The Prime Minister observed that next week the votes of government-party Members of Parliament will be enough for the decisions necessary for prompt action as “speed is of the essence”.

During an epidemic, lives could depend on prompt reactions, he pointed out, adding that the government does not want to adopt measures that it has no right to; it simply wants to be able to make swift decisions.

He also said in the present epidemic the EU’s weaknesses are especially coming to the surface.

Regarding the EU and the criticisms levelled at the proposed legislation on the coronavirus containment effort, Mr Orbán said “for all I care, they can scrutinise [the proposal] as long as they like; I wish them all the very best, and good health”.

There are situations when one cannot be polite, and therefore he plainly told EU critics that this is no time for “being smart” about legal and theoretical issues, we must save lives, he said.

He further observed that Hungary had received help from China and the Turkic Council.

He also said some 80 per cent of people only carry the virus, and hardly even notice that they have been infected.

At the same time, 15 to 20 per cent of patients fall ill and display symptoms. Some of these many people – around two million projected to Hungary’s entire population – will also need hospital treatment, he explained, while the elderly and those with chronic underlying illnesses will require intensive care. If we are unable to slow down the infection, they will all need hospitalisation at the same time, and the Hungarian health care system would not be able to cope.

When Hungary reaches the peak of the epidemic, health care will be exposed to an approximately ten-fold workload, compared with normal peace time, in terms of supplies, beds, ventilators, physicians and nurses, he said, pointing out that protecting physicians is one of the most important tasks.

He also announced that from Monday morning uniformed “hospital commanders” would appear at the head of every hospital.

Naturally, they will not decide on medical issues – physicians will; “hospital commanders” will be responsible for enforcing disease control regulations, ensuring the availability of supplies and “maintaining” staff management, the Prime Minister said.

He stressed that if this system proves to work well in the next few weeks or months, hospitals will not be overwhelmed.

Leaving home is now only allowed for the following key reasons:

- Work,
- Taking kids to daycare (parents who cannot stay at home with their children can take then to schools and kindergartens where they will be supervised in small groups),
- Medical needs + for medication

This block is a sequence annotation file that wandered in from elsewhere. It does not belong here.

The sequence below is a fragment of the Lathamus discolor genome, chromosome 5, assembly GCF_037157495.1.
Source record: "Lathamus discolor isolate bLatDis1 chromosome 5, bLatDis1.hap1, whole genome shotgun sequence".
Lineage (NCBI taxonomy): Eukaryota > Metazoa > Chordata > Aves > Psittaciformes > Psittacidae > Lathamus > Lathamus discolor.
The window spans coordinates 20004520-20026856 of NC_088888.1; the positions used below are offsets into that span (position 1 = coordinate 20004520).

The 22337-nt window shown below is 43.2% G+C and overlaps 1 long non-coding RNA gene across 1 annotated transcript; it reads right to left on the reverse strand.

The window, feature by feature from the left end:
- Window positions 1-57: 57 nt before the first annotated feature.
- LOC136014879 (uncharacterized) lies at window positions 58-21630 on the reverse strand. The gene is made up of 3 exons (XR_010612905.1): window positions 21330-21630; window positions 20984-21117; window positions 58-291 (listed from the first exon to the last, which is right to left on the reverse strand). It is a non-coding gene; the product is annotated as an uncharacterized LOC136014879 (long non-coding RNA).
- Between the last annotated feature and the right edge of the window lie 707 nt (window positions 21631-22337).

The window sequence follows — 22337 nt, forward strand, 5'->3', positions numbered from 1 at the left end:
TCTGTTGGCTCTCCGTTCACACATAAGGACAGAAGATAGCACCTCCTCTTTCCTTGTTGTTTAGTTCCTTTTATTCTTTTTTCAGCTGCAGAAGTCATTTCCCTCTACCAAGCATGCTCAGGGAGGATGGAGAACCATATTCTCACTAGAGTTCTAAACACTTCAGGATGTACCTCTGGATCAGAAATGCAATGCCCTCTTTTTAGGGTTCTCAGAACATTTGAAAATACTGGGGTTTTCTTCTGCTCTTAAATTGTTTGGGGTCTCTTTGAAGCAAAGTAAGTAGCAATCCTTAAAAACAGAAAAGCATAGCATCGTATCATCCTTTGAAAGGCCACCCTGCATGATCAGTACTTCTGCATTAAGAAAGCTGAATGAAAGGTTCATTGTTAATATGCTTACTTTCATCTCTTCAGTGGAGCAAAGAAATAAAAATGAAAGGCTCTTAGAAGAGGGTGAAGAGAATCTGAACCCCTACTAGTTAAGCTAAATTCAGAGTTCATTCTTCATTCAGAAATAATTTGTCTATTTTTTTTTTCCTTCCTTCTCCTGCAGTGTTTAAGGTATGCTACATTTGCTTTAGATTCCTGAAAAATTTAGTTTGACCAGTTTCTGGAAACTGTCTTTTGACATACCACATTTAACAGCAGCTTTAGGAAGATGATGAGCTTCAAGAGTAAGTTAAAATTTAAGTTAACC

- Sports activities and recreational walks,
- Weddings and funerals,
- Shopping for groceries, pet food, drugstore items, tobacco, and fuel,
- Official admin procedures that require your personal presence,
- Walking pets and caring for animals,
- Parental obligations,
- Religious activities,
- Haircuts and manicures,
- Cleaning and hygienic services,
- Car + bicycle repair services, 
-  Veterinary services,
- Postal, shipping, banking, financial, + insurance services,
- Giving assistance to those who are unable to take for themselves.

The Police are charged with enforcing these restrictions, along with the military police and other law enforcement agencies.

While non-compliance with the rules constitutes a breach of law, Mr Orbán asked police officers to help people comply with, rather than enforce the rules.

Also, entry of non-Hungarians into the country is now banned, with only a few exceptions, for example:

Families traveling together, if at least one of the parties is a Hungarian citizen, the foreign family member - child, parent, grandparent, husband or wife - is permitted to enter Hungary.

Foreign nationals coming from an EEA country - EU inc. UK, Switzerland, Norway - who hold permanent residency and who have a permanent residence card will be treated in the same way as Hungarians.

Photo Credit: Péter Komka, MTI
Text Credit: Cabinet Office of the Prime Minister / MTI

Related links

Coronavirus: Peak Of Epidemic In Hungary Expected This June, July

Coronavirus: Hungary Extends Emergency Measures

  • How does this content make you feel?

XpatLoop Media Partner

Hungary Matters

Launched in January 2014, this newsletter published on week days covers 'everything you need to know about what’s going on in Hungary and beyond', according to its publisher the state media agency MTI.

Explore More Reports